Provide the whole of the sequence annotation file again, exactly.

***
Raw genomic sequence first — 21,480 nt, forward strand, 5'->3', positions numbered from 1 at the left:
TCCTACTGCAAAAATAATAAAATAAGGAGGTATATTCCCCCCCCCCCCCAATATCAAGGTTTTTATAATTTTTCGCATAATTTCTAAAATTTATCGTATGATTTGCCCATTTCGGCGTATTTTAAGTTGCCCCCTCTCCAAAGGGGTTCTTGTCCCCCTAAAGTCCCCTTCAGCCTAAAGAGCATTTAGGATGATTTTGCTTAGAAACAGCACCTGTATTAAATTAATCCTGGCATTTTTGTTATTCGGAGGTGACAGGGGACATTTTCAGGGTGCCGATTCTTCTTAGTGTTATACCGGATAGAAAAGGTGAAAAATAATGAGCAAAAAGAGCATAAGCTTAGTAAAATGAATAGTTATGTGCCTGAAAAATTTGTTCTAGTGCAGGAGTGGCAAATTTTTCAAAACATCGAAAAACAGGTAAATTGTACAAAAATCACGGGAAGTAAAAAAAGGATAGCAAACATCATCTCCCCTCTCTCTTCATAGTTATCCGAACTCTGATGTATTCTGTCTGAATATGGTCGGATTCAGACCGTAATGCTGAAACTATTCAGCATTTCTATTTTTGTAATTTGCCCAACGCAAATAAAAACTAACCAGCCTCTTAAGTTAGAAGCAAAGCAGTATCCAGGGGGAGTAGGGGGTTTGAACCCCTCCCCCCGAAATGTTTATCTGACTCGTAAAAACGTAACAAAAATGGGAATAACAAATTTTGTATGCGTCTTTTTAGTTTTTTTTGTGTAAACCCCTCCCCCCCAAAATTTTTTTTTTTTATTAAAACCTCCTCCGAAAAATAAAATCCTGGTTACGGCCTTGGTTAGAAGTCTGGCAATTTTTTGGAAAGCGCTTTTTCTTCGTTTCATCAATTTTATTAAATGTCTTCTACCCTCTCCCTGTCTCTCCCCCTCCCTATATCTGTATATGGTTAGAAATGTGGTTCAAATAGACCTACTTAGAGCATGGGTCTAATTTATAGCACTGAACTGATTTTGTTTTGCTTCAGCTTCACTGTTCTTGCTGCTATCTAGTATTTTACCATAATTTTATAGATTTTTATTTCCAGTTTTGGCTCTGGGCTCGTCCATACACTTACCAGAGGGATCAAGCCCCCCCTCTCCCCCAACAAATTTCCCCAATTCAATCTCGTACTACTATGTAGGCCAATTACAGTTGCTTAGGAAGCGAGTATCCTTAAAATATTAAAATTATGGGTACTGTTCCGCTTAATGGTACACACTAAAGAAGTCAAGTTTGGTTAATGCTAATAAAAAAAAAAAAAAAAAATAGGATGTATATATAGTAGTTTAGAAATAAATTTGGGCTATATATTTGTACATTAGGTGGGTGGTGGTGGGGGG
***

Raw genomic sequence first — 21,480 nt, forward strand, 5'->3', positions numbered from 1 at the left:
TCCTACTGCAAAAATAATAAAATAAGGAGGTATATTCCCCCCCCCCCCCAATATCAAGGTTTTTATAATTTTTCGCATAATTTCTAAAATTTATCGTATGATTTGCCCATTTCGGCGTATTTTAAGTTGCCCCCTCTCCAAAGGGGTTCTTGTCCCCCTAAAGTCCCCTTCAGCCTAAAGAGCATTTAGGATGATTTTGCTTAGAAACAGCACCTGTATTAAATTAATCCTGGCATTTTTGTTATTCGGAGGTGACAGGGGACATTTTCAGGGTGCCGATTCTTCTTAGTGTTATACCGGATAGAAAAGGTGAAAAATAATGAGCAAAAAGAGCATAAGCTTAGTAAAATGAATAGTTATGTGCCTGAAAAATTTGTTCTAGTGCAGGAGTGGCAAATTTTTCAAAACATCGAAAAACAGGTAAATTGTACAAAAATCACGGGAAGTAAAAAAAGGATAGCAAACATCATCTCCCCTCTCTCTTCATAGTTATCCGAACTCTGATGTATTCTGTCTGAATATGGTCGGATTCAGACCGTAATGCTGAAACTATTCAGCATTTCTATTTTTGTAATTTGCCCAACGCAAATAAAAACTAACCAGCCTCTTAAGTTAGAAGCAAAGCAGTATCCAGGGGGAGTAGGGGGTTTGAACCCCTCCCCCCGAAATGTTTATCTGACTCGTAAAAACGTAACAAAAATGGGAATAACAAATTTTGTATGCGTCTTTTTAGTTTTTTTTGTGTAAACCCCTCCCCCCCAAAATTTTTTTTTTTTATTAAAACCTCCTCCGAAAAATAAAATCCTGGTTACGGCCTTGGTTAGAAGTCTGGCAATTTTTTGGAAAGCGCTTTTTCTTCGTTTCATCAATTTTATTAAATGTCTTCTACCCTCTCCCTGTCTCTCCCCCTCCCTATATCTGTATATGGTTAGAAATGTGGTTCAAATAGACCTACTTAGAGCATGGGTCTAATTTATAGCACTGAACTGATTTTGTTTTGCTTCAGCTTCACTGTTCTTGCTGCTATCTAGTATTTTACCATAATTTTATAGATTTTTATTTCCAGTTTTGGCTCTGGGCTCGTCCATACACTTACCAGAGGGATCAAGCCCCCCCTCTCCCCCAACAAATTTCCCCAATTCAATCTCGTACTACTATGTAGGCCAATTACAGTTGCTTAGGAAGCGAGTATCCTTAAAATATTAAAATTATGGGTACTGTTCCGCTTAATGGTACACACTAAAGAAGTCAAGTTTGGTTAATGCTAATAAAAAAAAAAAAAAAAAATAGGATGTATATATAGTAGTTTAGAAATAAATTTGGGCTATATATTTGTACATTAGGTGGGTGGTGGTGGGGGG